Bounce, Don’t Break

My friend asked me once:

“A thousand lawyers* chained down on the bottom of a sea — do you know what’s the meaning of such a scene?”
“No,” I replied.
“A good start.”

*) Where I come from, lawyers are the symbol of finding problems to any potential solution. It shouldn’t sound negative — they have an important role to play.

Learned helplessness seems to be a common illness in big organizations. I call it “problem thinking” (I know that — theoretically speaking — the term applies to something different). The “problem” is in the center of the process, as if the goal was to generate as many possible issues & risks related to an idea or initiative. A perpetual “yes, but…” game.


“Yes, but… we haven’t got mandays.”
“Yes, but… there aren’t enough resources.”
“Yes, but… this hasn’t been coded yet.”
“Yes, but… this might be illegal.”
“Yes, but… the procedure says that…”
“Yes, but… we haven’t tried it yet.”
“Yes, but… what if?”
“Yes, but…”

I see daily examples of such behavior. Worse! Occasionally, I catch myself making this mistake — I immediately “rap myself over the knuckles” when I realize it.

We are told that studies should teach us “problem solving.” But then, in order to solve any problem, you have to find one first, right? So… during those long years of lecture halls & cramming we learn to search for problems and then — possibly — we solve them. Not to throw the baby out with the bathwater — I believe teaching such a skill must be justified. But starting off with problems every single time seems to be the best prescription for induced helplessness.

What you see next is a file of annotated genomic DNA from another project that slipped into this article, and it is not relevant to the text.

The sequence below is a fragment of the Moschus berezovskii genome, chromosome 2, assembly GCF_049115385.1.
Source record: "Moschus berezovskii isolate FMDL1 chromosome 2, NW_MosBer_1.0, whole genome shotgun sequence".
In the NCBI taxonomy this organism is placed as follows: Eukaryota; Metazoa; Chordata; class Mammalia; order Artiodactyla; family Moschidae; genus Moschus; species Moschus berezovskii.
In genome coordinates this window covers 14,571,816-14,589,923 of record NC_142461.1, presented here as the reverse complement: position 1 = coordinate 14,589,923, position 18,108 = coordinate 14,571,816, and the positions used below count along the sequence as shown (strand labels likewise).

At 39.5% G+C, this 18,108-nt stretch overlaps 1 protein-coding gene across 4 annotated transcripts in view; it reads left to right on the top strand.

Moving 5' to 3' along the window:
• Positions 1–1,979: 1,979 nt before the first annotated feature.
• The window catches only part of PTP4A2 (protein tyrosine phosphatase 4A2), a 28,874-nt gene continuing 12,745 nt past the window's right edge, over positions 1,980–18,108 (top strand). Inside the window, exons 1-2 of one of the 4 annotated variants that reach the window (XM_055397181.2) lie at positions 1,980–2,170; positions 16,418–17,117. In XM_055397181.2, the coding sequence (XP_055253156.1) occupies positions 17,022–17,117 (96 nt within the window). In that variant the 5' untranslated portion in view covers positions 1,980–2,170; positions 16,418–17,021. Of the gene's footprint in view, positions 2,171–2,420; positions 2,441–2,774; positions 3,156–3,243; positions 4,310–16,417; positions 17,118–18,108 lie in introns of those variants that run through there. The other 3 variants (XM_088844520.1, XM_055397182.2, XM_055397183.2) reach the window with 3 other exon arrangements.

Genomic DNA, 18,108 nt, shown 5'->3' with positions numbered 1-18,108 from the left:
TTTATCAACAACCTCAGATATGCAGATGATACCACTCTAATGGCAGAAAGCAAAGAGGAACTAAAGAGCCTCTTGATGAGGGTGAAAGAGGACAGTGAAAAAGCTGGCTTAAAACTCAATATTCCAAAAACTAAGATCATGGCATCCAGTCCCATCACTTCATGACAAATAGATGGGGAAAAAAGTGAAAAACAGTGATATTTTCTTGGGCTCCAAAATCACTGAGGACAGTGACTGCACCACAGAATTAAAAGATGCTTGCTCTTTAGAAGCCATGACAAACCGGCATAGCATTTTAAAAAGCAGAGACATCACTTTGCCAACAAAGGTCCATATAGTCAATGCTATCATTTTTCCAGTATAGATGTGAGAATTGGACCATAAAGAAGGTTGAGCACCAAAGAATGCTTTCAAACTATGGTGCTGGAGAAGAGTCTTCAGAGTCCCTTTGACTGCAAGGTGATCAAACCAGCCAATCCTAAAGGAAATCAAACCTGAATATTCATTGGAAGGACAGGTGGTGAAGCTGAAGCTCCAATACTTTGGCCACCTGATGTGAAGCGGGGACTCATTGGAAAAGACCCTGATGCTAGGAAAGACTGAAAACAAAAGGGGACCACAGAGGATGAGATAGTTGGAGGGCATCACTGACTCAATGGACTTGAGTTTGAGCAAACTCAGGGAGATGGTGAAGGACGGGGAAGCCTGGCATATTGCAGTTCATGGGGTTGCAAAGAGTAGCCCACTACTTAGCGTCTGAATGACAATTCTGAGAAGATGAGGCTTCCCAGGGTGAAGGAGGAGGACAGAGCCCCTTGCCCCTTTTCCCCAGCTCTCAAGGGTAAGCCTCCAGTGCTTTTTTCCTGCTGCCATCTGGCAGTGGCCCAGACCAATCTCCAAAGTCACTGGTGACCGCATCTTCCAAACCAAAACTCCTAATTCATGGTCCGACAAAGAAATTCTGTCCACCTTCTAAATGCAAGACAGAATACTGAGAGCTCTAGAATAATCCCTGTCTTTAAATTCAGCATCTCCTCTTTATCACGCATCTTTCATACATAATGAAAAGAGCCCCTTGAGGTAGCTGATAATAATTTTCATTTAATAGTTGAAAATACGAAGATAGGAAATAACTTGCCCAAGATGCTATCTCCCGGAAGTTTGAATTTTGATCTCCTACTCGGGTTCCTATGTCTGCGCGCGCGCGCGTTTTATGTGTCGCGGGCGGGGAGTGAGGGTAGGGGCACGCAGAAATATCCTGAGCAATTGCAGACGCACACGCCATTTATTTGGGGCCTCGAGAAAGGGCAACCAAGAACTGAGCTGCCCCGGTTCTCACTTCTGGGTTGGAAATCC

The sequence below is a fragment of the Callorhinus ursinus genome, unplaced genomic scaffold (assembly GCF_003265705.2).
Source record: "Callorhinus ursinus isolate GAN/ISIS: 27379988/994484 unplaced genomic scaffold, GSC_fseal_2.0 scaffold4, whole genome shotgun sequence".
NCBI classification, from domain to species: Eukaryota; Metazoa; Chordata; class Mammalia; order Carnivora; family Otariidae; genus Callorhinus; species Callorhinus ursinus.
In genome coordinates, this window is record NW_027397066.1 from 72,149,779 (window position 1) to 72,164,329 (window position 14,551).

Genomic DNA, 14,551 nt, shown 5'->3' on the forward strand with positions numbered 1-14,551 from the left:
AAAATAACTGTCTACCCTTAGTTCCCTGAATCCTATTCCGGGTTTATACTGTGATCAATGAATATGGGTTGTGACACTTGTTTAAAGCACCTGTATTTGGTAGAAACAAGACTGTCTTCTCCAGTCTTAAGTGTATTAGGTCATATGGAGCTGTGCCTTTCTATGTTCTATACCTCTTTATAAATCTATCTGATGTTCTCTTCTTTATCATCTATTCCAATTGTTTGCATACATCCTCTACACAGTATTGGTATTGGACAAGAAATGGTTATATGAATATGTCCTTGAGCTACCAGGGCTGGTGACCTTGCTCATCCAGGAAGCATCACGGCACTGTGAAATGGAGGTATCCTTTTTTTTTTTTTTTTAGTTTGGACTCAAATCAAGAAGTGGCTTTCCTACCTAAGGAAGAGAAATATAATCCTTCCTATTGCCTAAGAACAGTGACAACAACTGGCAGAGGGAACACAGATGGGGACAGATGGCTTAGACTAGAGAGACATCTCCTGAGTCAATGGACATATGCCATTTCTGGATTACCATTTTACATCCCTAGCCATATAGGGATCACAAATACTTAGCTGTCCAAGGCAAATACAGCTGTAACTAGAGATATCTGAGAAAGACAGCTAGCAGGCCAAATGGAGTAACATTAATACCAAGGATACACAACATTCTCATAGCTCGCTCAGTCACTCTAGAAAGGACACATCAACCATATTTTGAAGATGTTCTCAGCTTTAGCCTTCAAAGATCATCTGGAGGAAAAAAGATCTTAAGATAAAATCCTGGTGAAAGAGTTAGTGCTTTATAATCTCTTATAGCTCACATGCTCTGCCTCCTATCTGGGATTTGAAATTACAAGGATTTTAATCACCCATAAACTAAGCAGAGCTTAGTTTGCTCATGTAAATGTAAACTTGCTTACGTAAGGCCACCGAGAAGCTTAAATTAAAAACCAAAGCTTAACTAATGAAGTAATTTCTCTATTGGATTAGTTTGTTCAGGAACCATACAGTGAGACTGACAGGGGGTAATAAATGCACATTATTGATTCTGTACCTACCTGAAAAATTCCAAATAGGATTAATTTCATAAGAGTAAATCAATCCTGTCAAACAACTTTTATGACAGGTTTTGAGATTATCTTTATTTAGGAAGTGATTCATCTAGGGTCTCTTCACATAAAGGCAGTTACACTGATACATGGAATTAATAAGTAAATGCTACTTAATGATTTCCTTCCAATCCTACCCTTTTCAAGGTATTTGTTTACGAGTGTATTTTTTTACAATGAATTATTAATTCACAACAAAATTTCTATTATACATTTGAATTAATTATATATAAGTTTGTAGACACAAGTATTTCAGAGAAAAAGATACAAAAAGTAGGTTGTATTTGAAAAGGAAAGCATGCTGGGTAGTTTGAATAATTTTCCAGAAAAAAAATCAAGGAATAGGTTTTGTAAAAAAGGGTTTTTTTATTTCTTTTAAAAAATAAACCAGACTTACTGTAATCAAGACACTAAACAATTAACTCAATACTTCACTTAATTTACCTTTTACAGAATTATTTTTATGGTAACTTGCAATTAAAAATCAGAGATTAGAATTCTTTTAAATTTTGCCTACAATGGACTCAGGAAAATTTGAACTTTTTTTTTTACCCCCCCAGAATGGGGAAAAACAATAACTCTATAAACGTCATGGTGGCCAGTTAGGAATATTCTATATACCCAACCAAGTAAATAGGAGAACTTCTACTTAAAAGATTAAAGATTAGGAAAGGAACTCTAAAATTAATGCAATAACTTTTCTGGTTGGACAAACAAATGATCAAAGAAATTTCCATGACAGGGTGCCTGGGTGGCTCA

Let’s take our kids for example. We often say children are the best teachers on learning. They are driven by their need to explore, to understand everything that interests them. This is how they play. They have an innate thirst for knowledge. “They” are “we.” Thing is, we lose it on the way, somehow. Perhaps problem-centered thinking makes us focus on loose ends too much, perhaps we need to be perfect (ready) from the start, perhaps fear of failure is more likely to kick in this way (failure shows we weren’t prepared enough).

“The perfect is the enemy of the good” not because we do not want to improve. It’s because we don’t need to be prepared for everything from the start. We shouldn’t be. First — plunge, shoot! Don’t “be prepared” for everything, don’t get ready for too long.


Imperfection is in the nature of things. The whole idea. Things, actions have to be imperfect before they improve. That’s the space for us to grow and develop. That’s the exact reason why we can improve in the first place. This is also where our right to make mistakes lies. That’s were the word “must” becomes replaced by the word “can.”

Bounce, don’t break. And cut them lawyers some slack.

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